Theses Doctoral

The Effect of Self-Talk Training on Rhythm-Only Sight-Reading Performance Skills in Wind Instrument Students

Parkes, Kelly A.

Contemporary K-12 music educators use a variety of methods for delivering instruction. Comprehensive musicianship is at the forefront of their consciousness. Rhythmic literacy is part of many music curriculums and is an important facet of sight-reading. Some of the rhythm teaching methods and systems available to music educators include the Gordon Method (2012), Hoffman, Paletto & White’s Takadimi (1996), Harr’s 1e&a, McHose and Tibbs’(1972) Eastman Method, and Kodály. Each with their own literature dedicated to how musicians develop rhythmic literacy.

This researcher’s experience teaching wind musicians of all levels has resulted in the creation of a system for teaching rhythmic literacy called metric accounting system with self-talk training (MASST). Accounting is a method that teaches students (a) how to develop the skill of keeping track of musical beats as they occur in real time using an internal monologue; and (b) how to simultaneously place beats where they belong instead of solely deciphering how long each note is. Accounting can be applied to most rhythm teaching systems.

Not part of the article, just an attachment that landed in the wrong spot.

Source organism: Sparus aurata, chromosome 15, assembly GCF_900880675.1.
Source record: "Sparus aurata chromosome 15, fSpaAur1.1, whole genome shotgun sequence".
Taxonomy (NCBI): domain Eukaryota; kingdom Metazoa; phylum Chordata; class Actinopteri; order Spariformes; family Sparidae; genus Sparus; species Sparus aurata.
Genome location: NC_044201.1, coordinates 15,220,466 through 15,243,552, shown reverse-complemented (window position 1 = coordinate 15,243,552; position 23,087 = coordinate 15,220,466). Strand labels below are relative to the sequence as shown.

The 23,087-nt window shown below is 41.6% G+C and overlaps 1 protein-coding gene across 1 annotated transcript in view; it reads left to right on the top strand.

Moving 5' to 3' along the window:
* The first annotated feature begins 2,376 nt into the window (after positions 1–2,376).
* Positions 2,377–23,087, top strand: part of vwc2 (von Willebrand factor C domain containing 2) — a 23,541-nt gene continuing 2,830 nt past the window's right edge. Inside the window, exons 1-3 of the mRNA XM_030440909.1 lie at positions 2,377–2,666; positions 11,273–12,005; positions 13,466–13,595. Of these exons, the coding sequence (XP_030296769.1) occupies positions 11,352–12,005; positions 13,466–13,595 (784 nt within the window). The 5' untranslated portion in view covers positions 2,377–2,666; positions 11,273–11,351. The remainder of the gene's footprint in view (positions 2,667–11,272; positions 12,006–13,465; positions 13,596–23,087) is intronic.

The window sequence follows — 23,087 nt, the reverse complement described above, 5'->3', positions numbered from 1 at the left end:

The test/retest experiment in this study explored the effects of MASST on rhythm-only sight-reading performance in 7th- and 8th-grade wind musicians learning in a classroom setting, with an emphasis on the self-talk. Findings of this study observed (a) an improvement in post test scores in the intervention group; (b) no improvement in the control group; (c) a lack of significant difference between the differences of the two groups; (d) a marginal gain in the average number of lines attempted in the intervention group. While low in statistical power due to sample size, these results show promise suggesting that self-talk training has some positive effect on rhythm-only sight-reading and perhaps student confidence. The limitations of this study would require further research conducted on a larger sample over a longer period to produce clearer and more generalizable results.


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More About This Work

Academic Units
Arts and Humanities
Thesis Advisors
Parkes, Kelly A.
Custodero, Lori
Ed.D.C.T., Teachers College, Columbia University
Published Here
February 15, 2023